The issue follows the Robert Oppenheimer personality – Joseph's genius brother, who he killed and consumed – as he finds himself in the surreal landscape of Joseph's mind, increasingly populated with variations on Joseph's psychotic personality. Robert's adventure there is strange and brutal and has portentous effects for the future of the series: smaller in scale but no less outlandishly delightful than recent issues.
Ryan Browne handles the art in this issue, but he mimics Pitara's style enough that the shift is not casually apparent. Browne can be credited with giving the many Oppenheimers a strange, narcissistic landscape to inhabit. Even though the Joseph Oppenheimer character familiar to readers is functionally absent from the issue, his presence is clearly felt (and seen).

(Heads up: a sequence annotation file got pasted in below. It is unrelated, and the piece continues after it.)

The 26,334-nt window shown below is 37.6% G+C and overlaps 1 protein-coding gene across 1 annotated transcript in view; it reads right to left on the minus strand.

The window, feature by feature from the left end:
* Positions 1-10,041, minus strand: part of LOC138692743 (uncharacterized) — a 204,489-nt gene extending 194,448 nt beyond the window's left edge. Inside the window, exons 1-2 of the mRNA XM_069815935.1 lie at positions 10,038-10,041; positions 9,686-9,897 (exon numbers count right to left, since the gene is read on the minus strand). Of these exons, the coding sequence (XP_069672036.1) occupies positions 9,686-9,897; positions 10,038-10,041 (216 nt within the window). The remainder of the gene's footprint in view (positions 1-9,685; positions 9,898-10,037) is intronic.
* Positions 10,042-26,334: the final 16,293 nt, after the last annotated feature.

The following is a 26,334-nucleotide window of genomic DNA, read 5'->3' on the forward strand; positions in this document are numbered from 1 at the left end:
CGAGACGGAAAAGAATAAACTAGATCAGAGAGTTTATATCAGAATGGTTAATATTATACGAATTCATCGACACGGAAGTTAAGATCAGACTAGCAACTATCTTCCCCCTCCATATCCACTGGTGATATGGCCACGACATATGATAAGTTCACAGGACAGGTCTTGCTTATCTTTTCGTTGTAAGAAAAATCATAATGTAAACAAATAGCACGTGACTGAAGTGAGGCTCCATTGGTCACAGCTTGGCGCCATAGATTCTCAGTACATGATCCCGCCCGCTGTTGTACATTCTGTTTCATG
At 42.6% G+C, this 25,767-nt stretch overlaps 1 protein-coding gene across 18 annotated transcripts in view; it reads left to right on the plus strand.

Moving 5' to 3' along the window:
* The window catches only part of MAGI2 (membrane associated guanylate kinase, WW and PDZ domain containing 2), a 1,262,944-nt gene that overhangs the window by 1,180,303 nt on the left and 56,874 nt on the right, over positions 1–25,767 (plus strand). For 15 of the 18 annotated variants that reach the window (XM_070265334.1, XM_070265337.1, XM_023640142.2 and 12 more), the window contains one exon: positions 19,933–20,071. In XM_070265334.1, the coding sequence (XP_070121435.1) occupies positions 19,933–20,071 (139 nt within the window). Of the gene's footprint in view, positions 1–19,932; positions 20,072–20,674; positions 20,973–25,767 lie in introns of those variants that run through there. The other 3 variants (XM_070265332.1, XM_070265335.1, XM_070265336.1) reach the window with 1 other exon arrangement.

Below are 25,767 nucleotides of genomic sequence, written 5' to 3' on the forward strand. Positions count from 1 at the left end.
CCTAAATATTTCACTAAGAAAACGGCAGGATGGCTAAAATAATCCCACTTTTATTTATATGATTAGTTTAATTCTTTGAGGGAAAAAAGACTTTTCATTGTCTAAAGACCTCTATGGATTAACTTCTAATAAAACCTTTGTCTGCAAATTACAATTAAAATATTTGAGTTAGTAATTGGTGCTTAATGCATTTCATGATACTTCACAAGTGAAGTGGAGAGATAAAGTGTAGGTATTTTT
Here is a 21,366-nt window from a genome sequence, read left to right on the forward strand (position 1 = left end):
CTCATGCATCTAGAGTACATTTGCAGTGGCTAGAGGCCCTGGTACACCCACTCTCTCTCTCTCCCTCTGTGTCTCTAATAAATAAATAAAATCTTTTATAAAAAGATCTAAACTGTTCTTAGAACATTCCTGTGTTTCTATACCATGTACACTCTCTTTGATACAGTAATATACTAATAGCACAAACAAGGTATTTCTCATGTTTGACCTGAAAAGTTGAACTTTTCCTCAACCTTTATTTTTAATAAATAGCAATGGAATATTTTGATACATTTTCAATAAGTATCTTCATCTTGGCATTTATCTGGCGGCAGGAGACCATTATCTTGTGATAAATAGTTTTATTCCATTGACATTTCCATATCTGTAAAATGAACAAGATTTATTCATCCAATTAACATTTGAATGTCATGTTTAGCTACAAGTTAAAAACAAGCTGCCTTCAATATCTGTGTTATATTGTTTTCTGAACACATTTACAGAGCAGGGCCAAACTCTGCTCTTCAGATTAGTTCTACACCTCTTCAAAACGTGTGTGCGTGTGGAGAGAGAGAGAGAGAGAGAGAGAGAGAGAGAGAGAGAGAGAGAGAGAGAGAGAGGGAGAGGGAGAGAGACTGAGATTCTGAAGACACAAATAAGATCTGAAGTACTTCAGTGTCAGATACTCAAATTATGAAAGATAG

The Manhattan Projects continues to be my favorite ongoing series right now, and despite the departure from some of the bigger picture story, this issue is no exception. Because it's very much a character development issue (of a sort), #10 is maybe not the best jumping on point (better to go for the first trade paperback, Science Bad), but existing readers can rely on the kind of great stuff that's brought them back, and new readers can trust that the series is still awesome ten issues in.